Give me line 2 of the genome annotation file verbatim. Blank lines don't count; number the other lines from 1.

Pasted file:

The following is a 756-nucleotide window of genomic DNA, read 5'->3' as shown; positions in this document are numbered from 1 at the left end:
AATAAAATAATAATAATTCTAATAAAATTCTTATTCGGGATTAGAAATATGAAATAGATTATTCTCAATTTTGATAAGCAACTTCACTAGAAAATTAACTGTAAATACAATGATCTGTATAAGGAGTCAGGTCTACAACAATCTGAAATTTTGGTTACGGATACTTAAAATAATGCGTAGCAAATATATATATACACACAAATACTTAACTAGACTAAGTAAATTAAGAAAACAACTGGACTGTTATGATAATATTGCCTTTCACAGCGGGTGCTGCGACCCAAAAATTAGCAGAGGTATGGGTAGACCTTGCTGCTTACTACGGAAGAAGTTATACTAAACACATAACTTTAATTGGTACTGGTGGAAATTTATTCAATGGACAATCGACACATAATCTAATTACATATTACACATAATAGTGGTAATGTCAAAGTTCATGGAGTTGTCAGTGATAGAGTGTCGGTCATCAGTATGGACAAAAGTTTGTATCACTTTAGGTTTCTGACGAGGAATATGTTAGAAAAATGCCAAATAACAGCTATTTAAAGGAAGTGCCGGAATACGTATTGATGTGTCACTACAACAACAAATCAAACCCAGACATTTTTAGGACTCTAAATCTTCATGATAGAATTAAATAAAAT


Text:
AATAAAATAATAATAATTCTAATAAAATTCTTATTCGGGATTAGAAATATGAAATAGATTATTCTCAATTTTGATAAGCAACTTCACTAGAAAATTAACTGTAAATACAATGATCTGTATAAGGAGTCAGGTCTACAACAATCTGAAATTTTGGTTACGGATACTTAAAATAATGCGTAGCAAATATATATATACACACAAATACTTAACTAGACTAAGTAAATTAAGAAAACAACTGGACTGTTATGATAATATTGCCTTTCACAGCGGGTGCTGCGACCCAAAAATTAGCAGAGGTATGGGTAGACCTTGCTGCTTACTACGGAAGAAGTTATACTAAACACATAACTTTAATTGGTACTGGTGGAAATTTATTCAATGGACAATCGACACATAATCTAATTACATATTACACATAATAGTGGTAATGTCAAAGTTCATGGAGTTGTCAGTGATAGAGTGTCGGTCATCAGTATGGACAAAAGTTTGTATCACTTTAGGTTTCTGACGAGGAATATGTTAGAAAAATGCCAAATAACAGCTATTTAAAGGAAGTGCCGGAATACGTATTGATGTGTCACTACAACAACAAATCAAACCCAGACATTTTTAGGACTCTAAATCTTCATGATAGAATTAAATAAAAT